- Individualized reading program for each student
- Responsive Classroom approach to character education combines social and academic learning throughout the day in order to achieve academic success in an environment that is safe, comfortable, and welcoming
- Technology integration through the use of smart boards and a mobile iPad lab
- Enriched learning through Spanish, art, physical education, music, and science
- Implementation of the Columbia Reading and Writing Program
Kindergarten candidates must be 5 years old by September 1
- M-F 8:15 AM to 3:00 PM.
The Project Read Phonics curriculum is a total language arts program putting phonics into action by integrating phonics with reading comprehension and written expression. Sound/symbol knowledge is critical, as it is the foundation of our spoken and written language. Project Read uses four principles of instruction: direct concept teaching, sequencing concepts in dependent order, targeted multi-sensory strategies, and application. The Project Read program arms students with independent skills and strategies in order to develop active, thoughtful, purposeful readers and writers who interact with text.
Interactive read-alouds are also a large part of our reading program in kindergarten. Read-alouds support essential reading skills, set norms for positive classroom behavior, and establish routines for collaborative partnerships.
In writing workshop, authors work to publish pieces within a variety of genres. Often kindergarten students will first sketch a picture and then write about the picture, phonetically sounding out the words. In the teacher-directed minilesson, the students learn the strategies needed to develop into independent authors. After the mini-lesson, the teacher confers with the students to further develop their writing. Our young authors enjoy presenting their work to their friends during share time and publishing celebrations.
Our students learn to observe, collect, draft, revise, edit and publish, and celebrate well-crafted writing pieces. In addition, they are exposed to examples of fine literature, nonfiction texts and poetry throughout the day that can be used as mentor texts.
Their units of study include opportunities to write personal narratives, expert books, letters, lists, labels, fiction stories and poetry. Each unit is celebrated upon completion. Every student has the opportunity to share their piece and through sharing they develop into strong, confident writers.
In kindergarten children learn correct letter formation and begin practicing proper handwriting.
In kindergarten, the objective of our mathematics program is to develop thinking skills, build proficiency, and produce confidence while promoting a love of mathematics. Math manipulatives are frequently used to provide concrete and visual reinforcement of math concepts. Students are encouraged to be active problem solvers and to use multiple strategies to arrive at solutions. Each child learns to express their thinking both verbally and on paper, as well as to create representations to organize, record, and communicate their ideas. Math activities are created to increase student knowledge in number sense, place value and counting, position and direction, addition and subtraction of whole numbers, time, money, measurement, geometry, graph-reading, probability and logic. Teachers frequently monitor progress, which provides critical feedback that helps guide instruction for remediation, intervention, and enrichment. Placement tests, topic tests, benchmark tests, basic timed fact tests, daily review, free response evaluations, and daily interaction are tools used to meet the students’ needs. It is our expectation that the students end the year with a firm grasp of their addition and subtraction facts. Pearson’s enVisionMATH, technology, including XtraMath and iXL, and a variety of other resources are used to enhance each child’s understanding, as well as help develop fluency.
Students will engage in problem solving, communicating, reasoning and connecting to the following:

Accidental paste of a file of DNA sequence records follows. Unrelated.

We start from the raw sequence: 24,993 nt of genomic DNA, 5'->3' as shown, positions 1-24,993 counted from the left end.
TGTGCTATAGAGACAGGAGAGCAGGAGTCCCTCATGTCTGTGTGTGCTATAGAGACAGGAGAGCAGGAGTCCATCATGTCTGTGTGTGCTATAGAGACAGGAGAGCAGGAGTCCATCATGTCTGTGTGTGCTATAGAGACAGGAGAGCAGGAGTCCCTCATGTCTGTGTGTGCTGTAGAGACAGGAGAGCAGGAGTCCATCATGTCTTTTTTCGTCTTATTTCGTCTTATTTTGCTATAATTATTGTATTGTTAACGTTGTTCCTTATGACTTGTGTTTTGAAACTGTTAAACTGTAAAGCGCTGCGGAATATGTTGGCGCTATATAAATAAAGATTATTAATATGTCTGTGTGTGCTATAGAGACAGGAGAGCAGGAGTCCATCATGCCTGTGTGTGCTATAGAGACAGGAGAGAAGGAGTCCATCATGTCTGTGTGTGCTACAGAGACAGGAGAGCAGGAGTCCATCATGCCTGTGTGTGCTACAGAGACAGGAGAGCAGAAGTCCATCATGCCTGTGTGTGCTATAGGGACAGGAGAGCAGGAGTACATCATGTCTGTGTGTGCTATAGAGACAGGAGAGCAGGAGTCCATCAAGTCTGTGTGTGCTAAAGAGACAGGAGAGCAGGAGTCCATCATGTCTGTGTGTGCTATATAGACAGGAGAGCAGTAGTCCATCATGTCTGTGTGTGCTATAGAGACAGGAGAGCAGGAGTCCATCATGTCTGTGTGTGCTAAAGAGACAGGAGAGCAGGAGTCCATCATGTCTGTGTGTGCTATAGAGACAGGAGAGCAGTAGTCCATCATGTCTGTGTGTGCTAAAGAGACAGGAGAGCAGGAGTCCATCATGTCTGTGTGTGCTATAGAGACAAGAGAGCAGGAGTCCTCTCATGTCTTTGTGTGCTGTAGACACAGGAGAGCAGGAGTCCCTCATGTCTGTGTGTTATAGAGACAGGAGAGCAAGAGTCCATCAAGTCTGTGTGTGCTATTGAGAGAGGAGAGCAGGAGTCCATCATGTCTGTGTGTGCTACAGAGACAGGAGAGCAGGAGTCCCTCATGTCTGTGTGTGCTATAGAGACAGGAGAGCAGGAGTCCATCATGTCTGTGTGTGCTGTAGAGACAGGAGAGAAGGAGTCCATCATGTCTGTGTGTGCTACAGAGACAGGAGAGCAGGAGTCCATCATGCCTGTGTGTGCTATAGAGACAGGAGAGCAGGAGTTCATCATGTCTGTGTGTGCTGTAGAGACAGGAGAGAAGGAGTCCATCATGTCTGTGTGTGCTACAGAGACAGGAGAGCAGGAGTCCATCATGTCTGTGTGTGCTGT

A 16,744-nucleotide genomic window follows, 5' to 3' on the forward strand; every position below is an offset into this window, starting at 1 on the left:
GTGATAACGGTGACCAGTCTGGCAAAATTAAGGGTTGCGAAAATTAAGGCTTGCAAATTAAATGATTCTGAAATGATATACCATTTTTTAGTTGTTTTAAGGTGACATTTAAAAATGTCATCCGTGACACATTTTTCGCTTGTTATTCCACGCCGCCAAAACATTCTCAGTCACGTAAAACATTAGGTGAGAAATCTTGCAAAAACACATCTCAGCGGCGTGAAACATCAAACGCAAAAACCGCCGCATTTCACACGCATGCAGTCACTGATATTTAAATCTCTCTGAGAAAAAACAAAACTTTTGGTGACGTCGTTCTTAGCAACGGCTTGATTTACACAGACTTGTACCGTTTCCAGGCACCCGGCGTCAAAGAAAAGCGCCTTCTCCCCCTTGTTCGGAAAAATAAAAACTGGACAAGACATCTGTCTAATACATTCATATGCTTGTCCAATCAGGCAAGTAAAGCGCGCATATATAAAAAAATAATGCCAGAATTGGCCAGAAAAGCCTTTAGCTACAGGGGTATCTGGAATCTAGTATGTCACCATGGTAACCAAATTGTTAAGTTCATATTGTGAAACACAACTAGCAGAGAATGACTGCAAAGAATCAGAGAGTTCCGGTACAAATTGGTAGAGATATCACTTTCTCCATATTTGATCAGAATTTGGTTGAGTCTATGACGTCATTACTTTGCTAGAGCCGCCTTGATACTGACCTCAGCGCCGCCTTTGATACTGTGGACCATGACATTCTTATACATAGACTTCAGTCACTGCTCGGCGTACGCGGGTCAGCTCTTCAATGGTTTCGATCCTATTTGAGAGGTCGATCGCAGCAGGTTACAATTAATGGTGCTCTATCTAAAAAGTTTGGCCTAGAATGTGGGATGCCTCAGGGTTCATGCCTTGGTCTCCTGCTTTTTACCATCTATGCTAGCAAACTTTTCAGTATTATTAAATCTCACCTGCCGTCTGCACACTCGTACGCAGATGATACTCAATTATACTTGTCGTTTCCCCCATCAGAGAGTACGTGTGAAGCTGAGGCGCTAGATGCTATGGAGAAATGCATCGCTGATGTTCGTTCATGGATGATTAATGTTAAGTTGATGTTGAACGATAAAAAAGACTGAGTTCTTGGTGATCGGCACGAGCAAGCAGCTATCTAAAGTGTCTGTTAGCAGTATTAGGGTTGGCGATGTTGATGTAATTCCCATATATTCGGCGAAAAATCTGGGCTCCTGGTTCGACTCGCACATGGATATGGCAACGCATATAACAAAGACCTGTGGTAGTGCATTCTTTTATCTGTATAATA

- Understanding and using addition and subtraction
- Understanding five and ten relationships
- Identifying and writing numbers to 100
- Addition and subtraction to 12
- Writing addition and subtraction sentences to 12
- Counting and using number patterns to 100
- Comparing and ordering numbers to 100
- Telling time to the hour and half hour
- Distinguishing and defining attributes of plane and solid shapes
- Measuring and comparing lengths using non-standard objects
- Reading bar and pictographs to answer questions
- Using data to answer questions
- Coin value and recognition
The science curriculum in Kindergarten implements an approach that provides a balance of exciting discovery through hands-on activities and engaging theory that supports developing understanding. Our goal is to develop the steps required for effective scientific inquiry and move students from guided inquiry, which is active investigation in search of answers, toward self-directed inquiry. Basic processes such as questioning, observing, predicting, measuring, comparing, organizing and communicating lead to complex processes such as inferring, controlling variables, hypothesizing, applying, and designing investigations. Students are introduced to the knowledge, methods, skills, and attitudes of scientists. Science is integrated in the curriculum with math and language arts, and held in the science lab, with STEM education occurring intermittently in the school year. Kindergarten topics include:
- Plants through the seasons: What are changes we see in plants through the year?
- Exploring properties: Physical properties of matter, using science tools to explore matter, and sorting matter according to properties.
- Animals: Basic needs of animals, observe and compare structures needed for animals to survive, physical characteristics of animals.
- Lego Engineering.
The Kindergarten social studies curriculum continues to foster a democratic social learning community. As part of the Responsive classroom curriculum, students begin each year engaged in discussions to develop rules for their classroom.
Social Studies topics include:
- Being responsible for me
- Being a responsible at home
- Being responsible at school
- Being responsible in my community and country
- Being responsible for the earth
This program is intended to develop listening comprehension and verbal skills in young children. Total Physical Response (TPR) Storytelling is an instructional strategy developed by Blaine Ray, which is based on Stephen D. Kristen and Tracy D. Terrell’s work in developing The Natural Approach and James Asher’s work in developing Total Physical Response. The goal of both of these strategies is to allow students to learn a second language in much the same manner as they learned their first language—through the senses and comprehensible sensory input. TPR Storytelling provides students with the following: